Thursday, February 19, 2015

Good Songs XV

Enter Sandman – Metallica
Pass the Mic – Beastie Boys
So Whatcha Want – Beastie Boys
Jump Around – House of Pain
Milky Cereal – LL Cool J
Scenario – A Tribe Called Quest
Humpin’ – College Boyz
Panama – Van Halen
Deep Cover – Dr. Dre featuring Snoop Doggy Dog
Always Inta Something – NWA
It Ain’t Over (Till It’s Over) – Lenny Kravitz
Baby Got Back – Sir Mix A Lot
Back in Black – AC/DC
Cold Blood – Kix

This was a fun mix to listen to this morning as there were a lot of high-energy, bouncy songs that took me back to when I was in college.

Aside from “One” which was one of the first tracks on Good Songs I, I didn’t put too many Metallica songs on the Good Songs. It’s not that I didn’t like them, but they ubiquitous in the 1990s. They were all over the radio, on MTV, popping up on award shows and late night talkshows, their faces on every music magazine on the newstands. For as anonymous and mysterious* as they were in the 1980s, Metallica was the exact opposite for the last decade of the millennium (or Willennium, as Will Smith once called it).

In other words, I didn’t need new places to listen to Metallica. In fact, I was probably trying to escape them at this point in my life.

* Metallica’s self-titled Black album was released in August of 1991 and “Enter Sandman” was a monster single. It was still a big deal when Metallica released a video (I believe that this was their second video ever) and it was in heavy rotation. Anyway about a month or so later, I was at a high school dance when the DJ played this particular song (don’t ask, it’s typical Amesbury High School) and I was talking to a friend of mine. He said, “I love that Metallica got some kid to say some Satan stuff in the middle of this song. That’s so awesome!” He was referring to the “Now I Lay Me Down to Sleep” prayer that bisects the song. My friend may have been an idiot or Metallica was so mysterious that no matter what they said, it was considered “dark and spooky”. Maybe this was what it was like to be a Led Zeppelin fan in the 1970s.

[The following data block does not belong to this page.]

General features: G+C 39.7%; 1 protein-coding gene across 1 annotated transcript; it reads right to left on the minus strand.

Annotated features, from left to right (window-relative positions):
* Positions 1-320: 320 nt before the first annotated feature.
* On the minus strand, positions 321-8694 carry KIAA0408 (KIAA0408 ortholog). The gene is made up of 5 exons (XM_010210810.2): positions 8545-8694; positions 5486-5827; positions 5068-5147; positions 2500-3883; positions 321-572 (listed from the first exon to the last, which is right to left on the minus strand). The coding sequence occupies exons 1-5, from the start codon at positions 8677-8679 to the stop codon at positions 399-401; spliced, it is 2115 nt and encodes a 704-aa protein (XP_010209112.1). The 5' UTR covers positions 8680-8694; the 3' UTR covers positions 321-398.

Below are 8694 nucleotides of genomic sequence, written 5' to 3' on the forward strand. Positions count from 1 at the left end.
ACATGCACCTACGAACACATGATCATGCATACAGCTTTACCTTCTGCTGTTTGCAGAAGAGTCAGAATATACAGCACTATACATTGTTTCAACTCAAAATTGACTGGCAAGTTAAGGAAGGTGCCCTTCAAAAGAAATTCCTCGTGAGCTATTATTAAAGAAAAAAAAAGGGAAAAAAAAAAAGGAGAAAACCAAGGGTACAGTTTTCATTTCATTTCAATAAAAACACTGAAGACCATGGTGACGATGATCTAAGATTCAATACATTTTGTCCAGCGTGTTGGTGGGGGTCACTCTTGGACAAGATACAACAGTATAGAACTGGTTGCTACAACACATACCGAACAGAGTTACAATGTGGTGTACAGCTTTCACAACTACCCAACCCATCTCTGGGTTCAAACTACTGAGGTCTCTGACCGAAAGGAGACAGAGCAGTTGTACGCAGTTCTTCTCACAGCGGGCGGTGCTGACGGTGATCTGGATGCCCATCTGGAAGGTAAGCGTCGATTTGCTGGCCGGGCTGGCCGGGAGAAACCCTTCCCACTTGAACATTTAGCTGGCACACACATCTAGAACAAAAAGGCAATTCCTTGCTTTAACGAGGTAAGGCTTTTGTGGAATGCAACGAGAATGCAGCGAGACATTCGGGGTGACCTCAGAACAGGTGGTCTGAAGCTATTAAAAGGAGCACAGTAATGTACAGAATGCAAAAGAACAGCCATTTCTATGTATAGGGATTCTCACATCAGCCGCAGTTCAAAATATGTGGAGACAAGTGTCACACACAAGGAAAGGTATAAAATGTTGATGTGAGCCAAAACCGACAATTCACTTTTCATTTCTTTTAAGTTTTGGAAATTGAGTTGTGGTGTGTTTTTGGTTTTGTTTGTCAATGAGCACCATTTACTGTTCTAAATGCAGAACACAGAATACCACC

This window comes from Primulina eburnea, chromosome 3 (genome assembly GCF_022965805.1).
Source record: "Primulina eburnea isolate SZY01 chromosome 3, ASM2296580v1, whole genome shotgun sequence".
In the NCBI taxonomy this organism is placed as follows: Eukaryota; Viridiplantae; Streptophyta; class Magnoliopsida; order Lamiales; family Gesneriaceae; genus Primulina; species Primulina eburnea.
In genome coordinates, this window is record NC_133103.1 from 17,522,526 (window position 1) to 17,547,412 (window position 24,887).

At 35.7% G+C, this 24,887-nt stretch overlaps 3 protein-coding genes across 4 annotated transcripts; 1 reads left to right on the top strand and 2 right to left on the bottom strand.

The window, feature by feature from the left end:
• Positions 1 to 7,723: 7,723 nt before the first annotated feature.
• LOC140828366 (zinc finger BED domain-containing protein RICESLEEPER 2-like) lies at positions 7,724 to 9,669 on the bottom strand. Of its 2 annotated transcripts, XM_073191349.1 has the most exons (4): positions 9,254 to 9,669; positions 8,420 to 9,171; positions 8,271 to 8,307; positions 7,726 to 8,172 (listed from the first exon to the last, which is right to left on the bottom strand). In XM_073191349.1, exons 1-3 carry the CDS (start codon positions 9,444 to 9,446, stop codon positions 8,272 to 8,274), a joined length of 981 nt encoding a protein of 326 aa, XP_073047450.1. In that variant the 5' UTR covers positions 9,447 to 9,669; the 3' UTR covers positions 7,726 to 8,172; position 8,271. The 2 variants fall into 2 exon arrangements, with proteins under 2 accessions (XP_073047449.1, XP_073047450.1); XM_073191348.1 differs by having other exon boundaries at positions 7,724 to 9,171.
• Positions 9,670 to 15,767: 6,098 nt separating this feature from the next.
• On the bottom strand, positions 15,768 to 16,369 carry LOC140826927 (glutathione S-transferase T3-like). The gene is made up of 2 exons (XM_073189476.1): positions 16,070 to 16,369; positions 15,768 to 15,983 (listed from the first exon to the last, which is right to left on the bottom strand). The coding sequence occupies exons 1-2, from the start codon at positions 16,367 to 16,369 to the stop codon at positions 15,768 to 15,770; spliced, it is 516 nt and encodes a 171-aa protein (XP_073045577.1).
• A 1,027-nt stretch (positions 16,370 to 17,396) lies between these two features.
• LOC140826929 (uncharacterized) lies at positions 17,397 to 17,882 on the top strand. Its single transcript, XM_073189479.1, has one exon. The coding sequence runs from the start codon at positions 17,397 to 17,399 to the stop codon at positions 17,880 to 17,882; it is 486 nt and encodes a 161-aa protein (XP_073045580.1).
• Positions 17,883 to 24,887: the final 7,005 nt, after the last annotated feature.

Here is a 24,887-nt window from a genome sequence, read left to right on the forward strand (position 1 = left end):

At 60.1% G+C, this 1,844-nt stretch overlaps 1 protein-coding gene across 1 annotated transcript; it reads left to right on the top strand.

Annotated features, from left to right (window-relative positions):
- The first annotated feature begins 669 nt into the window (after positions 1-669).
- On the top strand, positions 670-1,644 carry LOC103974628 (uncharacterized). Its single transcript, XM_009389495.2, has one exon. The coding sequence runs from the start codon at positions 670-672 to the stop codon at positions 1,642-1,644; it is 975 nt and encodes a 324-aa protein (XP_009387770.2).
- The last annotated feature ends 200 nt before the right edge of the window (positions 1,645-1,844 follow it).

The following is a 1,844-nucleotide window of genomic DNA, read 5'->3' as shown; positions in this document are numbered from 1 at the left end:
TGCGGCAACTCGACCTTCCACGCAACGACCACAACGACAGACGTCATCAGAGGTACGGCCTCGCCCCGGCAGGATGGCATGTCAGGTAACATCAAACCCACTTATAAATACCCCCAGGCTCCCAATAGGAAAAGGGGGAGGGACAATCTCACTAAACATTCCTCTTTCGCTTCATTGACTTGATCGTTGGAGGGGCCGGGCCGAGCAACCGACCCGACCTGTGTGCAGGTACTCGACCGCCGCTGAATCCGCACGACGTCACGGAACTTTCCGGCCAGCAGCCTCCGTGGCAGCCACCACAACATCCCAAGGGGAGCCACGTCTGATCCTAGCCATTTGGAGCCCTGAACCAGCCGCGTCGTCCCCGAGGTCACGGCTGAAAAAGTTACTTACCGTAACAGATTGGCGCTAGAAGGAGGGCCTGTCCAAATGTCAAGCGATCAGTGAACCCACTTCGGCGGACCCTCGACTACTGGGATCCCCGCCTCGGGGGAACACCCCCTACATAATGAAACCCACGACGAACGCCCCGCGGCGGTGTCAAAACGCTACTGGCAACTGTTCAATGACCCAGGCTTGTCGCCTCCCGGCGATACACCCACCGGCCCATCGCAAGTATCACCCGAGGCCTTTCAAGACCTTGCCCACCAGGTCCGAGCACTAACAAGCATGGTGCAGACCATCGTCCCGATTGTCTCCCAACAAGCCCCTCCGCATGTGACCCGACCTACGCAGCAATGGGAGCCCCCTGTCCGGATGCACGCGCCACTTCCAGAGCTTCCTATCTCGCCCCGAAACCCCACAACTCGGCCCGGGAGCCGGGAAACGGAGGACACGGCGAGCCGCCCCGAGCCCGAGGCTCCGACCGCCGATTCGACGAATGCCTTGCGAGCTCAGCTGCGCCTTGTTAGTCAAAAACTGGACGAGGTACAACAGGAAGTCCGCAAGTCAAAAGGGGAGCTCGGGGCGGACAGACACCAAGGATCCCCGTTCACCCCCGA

For a tape so heavy on hip-hop, this was an interesting song to open with. I know that many “true” Metallica fans malign this CD, but it’s still excellent. And there are certain parts in this song that still hit like a truck smashing a little boy’s bed. That’s not too bad for a tune that will be celebrating its 24th anniversary in August.